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Markets & trends

Increased online search for curls heats up the market and strengthens the production chain

The cosmetics industry has gained support of digital influencers who have taken a key role in empowering women with curly hair.

For the first time in history, internet searches related to curly hair have outperformed searches for straight hair in Brazil, according to data from Google BrandLab. The study shows an increase of 232% in the interest for curly hair in the last year and a 309% growth in searches for afro hair in the last two years. The study also points out that 24% of women between the ages of 18 and 24 identify themselves as having curly hair. However, the older the women are, the more difficult it is to embrace their natural hair.

YouTube is considered to be major contributor to this trend as the platform is particularly popular among young people looking for tutorials and sharing their own experiences. By uploading videos with tips and tricks on how to style and maintain curly hair, vloggers have been taking the beauty world by storm and building trust and empathy with their audience. Even kids are joining the effort. In 2015, when Carolina Monteiro was only eight years old, she recorded a video in support of naturally curly hair and against racial discrimination. The video went viral and inspired her to create her own YouTube channel where she talks about self-esteem and curly hair pride.

The natural hair movement has popped up all over the internet and social media and seemingly gained more traction lately, filling the shelves of supermarkets and cosmetics stores as well as boosting the supply chain. According to Google BrandLab, searches related to transitioning from chemically straightened to natural hair have grown by 55% in Brazil in the last two years. Terms such as hair schedule, hair texturizing, co-washing, low poo and no poo have become widely used and stamped on the packaging of the latest product releases.

So how can brands benefit from this movement? Data from the Edelman 8095 study shows that millennials expect to be involved as active participants in the brands’ decisions and that the companies establish an open dialogue with consumers. The survey points out that 68% of respondents demand transparency in product claims and 58% of them tend to buy from brands that make communication a two-way street.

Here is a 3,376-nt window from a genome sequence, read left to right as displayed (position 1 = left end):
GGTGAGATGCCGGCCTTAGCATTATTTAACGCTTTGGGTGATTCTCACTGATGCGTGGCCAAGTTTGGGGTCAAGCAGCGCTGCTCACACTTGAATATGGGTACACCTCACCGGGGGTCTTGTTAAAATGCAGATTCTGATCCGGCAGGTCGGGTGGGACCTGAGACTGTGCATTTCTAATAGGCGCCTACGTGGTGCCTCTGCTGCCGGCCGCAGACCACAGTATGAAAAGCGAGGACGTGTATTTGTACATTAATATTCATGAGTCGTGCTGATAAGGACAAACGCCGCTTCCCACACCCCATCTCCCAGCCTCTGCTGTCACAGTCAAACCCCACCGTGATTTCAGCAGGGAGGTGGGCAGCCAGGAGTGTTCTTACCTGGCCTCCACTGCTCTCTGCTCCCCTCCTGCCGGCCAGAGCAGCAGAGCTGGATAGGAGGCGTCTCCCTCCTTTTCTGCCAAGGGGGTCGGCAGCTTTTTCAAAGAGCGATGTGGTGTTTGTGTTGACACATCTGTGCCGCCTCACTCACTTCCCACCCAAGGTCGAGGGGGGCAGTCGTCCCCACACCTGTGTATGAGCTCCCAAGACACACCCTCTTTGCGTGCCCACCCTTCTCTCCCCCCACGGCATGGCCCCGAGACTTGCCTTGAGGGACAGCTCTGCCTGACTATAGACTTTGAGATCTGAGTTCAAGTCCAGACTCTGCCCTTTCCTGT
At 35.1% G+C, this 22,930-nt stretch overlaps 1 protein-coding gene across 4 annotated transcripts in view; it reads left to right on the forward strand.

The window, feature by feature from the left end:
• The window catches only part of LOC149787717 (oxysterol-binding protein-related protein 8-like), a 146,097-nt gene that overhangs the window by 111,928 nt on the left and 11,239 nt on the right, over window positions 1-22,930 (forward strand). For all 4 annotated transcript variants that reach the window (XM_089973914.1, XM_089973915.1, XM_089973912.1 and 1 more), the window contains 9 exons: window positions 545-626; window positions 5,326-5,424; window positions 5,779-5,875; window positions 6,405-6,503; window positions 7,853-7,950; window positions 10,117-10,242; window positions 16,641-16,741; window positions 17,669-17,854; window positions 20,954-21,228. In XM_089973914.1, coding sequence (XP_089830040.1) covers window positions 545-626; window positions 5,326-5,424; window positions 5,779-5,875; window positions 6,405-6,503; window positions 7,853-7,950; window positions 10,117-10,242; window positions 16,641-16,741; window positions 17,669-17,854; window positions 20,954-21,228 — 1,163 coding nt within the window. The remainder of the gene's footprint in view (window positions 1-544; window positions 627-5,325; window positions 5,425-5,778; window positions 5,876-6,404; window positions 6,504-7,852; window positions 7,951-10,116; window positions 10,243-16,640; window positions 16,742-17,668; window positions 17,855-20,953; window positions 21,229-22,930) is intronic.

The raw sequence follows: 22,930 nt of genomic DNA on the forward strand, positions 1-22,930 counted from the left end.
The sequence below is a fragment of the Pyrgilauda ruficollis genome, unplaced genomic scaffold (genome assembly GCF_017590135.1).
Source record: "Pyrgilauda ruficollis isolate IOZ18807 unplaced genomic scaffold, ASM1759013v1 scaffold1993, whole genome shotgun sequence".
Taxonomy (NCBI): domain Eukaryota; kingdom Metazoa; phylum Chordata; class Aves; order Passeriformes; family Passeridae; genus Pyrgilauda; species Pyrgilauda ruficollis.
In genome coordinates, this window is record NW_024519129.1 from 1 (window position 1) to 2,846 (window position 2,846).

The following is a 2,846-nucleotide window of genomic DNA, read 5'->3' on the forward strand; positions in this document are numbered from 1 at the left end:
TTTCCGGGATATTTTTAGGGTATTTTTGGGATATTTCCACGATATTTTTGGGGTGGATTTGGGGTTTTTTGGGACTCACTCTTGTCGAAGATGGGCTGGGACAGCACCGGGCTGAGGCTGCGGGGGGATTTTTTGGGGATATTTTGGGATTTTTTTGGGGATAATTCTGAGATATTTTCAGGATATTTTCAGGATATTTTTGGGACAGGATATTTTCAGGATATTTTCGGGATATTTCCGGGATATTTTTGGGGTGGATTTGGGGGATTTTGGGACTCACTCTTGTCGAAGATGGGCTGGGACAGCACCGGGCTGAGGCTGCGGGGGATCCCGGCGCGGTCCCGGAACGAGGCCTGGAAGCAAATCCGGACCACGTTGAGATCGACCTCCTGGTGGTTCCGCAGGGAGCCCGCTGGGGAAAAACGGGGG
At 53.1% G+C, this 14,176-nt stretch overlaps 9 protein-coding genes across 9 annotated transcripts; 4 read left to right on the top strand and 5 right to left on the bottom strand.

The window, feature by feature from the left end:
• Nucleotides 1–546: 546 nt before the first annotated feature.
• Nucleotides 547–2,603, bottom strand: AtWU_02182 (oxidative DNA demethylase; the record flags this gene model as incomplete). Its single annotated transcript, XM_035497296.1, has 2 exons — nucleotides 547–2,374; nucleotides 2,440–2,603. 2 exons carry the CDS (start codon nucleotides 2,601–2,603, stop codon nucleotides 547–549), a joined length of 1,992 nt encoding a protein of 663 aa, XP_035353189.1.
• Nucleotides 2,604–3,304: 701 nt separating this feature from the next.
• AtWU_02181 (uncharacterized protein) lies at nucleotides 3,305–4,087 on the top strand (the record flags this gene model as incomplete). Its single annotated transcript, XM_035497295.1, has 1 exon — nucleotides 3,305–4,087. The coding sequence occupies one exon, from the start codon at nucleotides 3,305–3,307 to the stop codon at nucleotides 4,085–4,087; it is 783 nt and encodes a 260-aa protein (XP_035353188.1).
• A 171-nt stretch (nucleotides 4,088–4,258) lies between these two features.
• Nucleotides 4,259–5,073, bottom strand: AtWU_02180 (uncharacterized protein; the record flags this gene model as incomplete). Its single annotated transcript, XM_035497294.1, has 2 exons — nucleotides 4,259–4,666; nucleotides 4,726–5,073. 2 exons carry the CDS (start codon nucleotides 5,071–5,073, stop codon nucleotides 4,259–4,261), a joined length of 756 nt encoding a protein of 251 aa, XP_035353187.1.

Despite the trend towards curly hair and empowerment campaigns led by digital influencers, Google’s research shows that racial discrimination has not yet dissipated. One in three women said that they have suffered discrimination and four out of ten have felt discouraged or frustrated about their curly hair. The YouTubers themselves hold meetings to support the movement, exchange experiences and test products. One of the first gatherings of curly hair supporters was ’Casa Tô de Cacho’. Held in 2015 and sponsored by the company Salon Line, it brought together ten bloggers to give tips on how to manage and maintain curly hair.

The raw materials industry has also seen an increase in the demand for curl enhancing ingredients. Juliana Frutoso, sales manager at Beraca, said they play a key role in the company’s business plan. Among the most popular active ingredients, she highlights the pequi oil. It is rich in provitamin A, along with oleic acid and palmitic acid, and claims to define curls and control frizz. The oil can be used in shampoos, conditioners, leave-in products and serums, as well as low-poo and co-wash products. “There has been a growing demand from formulators for ingredients suitable for curly hair products and this is reflected in the number of new product launches,” says Frutoso.

Vanessa Soares


© 2017 - Brazil Beauty News -

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